The 10 Must-Have Picture Books for Children (2013). A book is the best Christmas, Hanukkah or Kwanzaa present because it’s the one gift that keeps on giving.

The 10 Must-Have Picture Books for Children (2013). A book is the best Christmas, Hanukkah or Kwanzaa present because it’s the one gift that keeps on giving.


The New York Times just released their list of the best Children’s Books published in 2013. We selected the 10 best picture books we highly recommend as gifts for any preschooler to second-grader you know. Don’t delay – buy them now for the child you love!


The Bear’s Song (Benjamin Chaud) ~ "Sweet" has new meaning in this richly illustrated, immersive picture book about two bears on a big-city adventure. Papa Bear is searching for Little Bear, who has escaped the den. Little Bear is following a bee, because where there are bees, there is honey! When the quest leads both bears into the bustling city and a humming opera house, theatrical hijinks ensue, culminating in a deliciously harmonious reunion. Children and parents alike will savor Benjamin Chaud’s lush illustrations, and relish in the book’s bonus seek-and-find elements. Recommended for ages 3-6.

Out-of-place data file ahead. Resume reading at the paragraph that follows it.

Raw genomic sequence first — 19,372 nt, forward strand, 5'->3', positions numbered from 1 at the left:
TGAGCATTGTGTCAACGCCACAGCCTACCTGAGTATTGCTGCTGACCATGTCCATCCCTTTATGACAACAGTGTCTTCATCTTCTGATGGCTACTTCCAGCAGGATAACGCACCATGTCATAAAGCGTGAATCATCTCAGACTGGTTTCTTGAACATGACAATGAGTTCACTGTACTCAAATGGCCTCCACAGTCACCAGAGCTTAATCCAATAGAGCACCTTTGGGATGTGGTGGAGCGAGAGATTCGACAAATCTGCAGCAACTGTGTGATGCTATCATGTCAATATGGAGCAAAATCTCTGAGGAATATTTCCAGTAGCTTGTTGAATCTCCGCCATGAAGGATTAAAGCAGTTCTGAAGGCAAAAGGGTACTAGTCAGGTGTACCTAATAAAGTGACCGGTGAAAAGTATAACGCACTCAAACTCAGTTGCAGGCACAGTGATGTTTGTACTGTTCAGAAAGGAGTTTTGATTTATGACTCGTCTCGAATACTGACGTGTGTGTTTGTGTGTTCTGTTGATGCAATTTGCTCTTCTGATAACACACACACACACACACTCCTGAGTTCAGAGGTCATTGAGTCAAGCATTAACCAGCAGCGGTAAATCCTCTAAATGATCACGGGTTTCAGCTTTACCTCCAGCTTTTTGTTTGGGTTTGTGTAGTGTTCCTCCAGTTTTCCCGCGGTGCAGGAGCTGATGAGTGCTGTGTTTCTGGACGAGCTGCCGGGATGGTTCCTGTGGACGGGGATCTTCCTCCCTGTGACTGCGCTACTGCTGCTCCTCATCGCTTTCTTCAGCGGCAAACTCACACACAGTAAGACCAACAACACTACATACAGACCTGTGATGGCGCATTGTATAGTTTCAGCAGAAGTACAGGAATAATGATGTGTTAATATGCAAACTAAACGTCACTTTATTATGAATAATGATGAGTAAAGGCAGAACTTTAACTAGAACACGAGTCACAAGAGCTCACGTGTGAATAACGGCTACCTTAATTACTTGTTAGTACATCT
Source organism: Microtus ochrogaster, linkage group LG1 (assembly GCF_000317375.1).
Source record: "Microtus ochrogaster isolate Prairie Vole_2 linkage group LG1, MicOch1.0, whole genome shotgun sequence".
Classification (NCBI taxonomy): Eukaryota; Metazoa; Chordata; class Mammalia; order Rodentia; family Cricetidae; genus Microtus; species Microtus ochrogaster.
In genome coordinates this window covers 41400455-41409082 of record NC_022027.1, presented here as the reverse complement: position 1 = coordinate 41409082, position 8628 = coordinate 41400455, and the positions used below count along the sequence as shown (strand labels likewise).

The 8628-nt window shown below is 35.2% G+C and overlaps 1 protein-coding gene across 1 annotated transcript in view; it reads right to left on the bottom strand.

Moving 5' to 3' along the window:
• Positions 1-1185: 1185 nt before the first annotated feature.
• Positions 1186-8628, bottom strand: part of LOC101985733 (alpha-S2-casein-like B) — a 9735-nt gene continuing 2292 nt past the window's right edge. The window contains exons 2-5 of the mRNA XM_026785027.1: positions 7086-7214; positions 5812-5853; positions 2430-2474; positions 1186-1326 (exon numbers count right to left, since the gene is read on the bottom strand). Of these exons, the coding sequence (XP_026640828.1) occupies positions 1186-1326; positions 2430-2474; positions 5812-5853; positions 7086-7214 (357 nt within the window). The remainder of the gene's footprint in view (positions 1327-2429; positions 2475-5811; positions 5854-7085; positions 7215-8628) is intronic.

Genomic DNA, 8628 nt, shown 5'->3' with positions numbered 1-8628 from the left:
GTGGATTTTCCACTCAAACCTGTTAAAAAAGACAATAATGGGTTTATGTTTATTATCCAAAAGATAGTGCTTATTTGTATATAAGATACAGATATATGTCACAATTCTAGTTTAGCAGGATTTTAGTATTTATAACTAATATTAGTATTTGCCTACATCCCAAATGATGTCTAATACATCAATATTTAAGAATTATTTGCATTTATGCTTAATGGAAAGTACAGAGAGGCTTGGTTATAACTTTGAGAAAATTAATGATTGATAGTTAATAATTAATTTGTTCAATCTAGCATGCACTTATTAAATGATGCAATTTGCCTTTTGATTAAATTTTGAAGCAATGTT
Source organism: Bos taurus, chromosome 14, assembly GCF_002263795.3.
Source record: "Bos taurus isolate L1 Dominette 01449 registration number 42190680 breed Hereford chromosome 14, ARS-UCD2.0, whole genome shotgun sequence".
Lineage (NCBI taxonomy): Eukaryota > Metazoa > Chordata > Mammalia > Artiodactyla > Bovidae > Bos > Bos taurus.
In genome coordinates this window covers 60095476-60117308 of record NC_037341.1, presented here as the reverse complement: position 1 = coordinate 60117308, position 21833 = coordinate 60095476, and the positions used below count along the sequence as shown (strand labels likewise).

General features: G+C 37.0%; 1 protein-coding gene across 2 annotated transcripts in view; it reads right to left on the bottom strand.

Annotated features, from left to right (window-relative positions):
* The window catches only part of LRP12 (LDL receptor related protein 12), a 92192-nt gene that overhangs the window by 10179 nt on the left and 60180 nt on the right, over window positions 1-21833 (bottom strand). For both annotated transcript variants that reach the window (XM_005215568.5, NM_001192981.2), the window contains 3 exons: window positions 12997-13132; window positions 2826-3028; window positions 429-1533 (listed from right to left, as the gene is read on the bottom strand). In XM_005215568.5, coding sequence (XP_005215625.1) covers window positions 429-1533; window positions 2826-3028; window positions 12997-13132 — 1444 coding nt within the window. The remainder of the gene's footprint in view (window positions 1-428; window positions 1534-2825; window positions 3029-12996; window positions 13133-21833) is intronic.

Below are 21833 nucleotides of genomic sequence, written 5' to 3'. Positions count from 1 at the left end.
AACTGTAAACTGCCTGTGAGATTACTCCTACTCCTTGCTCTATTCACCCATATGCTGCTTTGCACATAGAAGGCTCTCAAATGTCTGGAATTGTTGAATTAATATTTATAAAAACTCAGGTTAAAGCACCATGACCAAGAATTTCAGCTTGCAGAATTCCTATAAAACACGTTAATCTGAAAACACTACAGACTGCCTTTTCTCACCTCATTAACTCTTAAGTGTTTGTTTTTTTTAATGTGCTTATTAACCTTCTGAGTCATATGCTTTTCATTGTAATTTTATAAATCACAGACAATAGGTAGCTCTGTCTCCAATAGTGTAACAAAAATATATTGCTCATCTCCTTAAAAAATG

Bluebird (Bob Staake) ~ In his most beautiful and moving work to date, Bob Staake explores the universal themes of loneliness, bullying, and the importance of friendship. In this emotional picture book, readers will be captivated as they follow the journey of a bluebird as he develops a friendship with a young boy and ultimately risks his life to save the boy from harm. Both simple and evocative, this timeless and profound story will resonate with readers young and old.  Bob Staake has been working on this book for 10 years, and he believes it is the story he was born to write. "Like nothing you have seen before," raves Kirkus Reviews in a starred review.  Recommended for ages 4-8.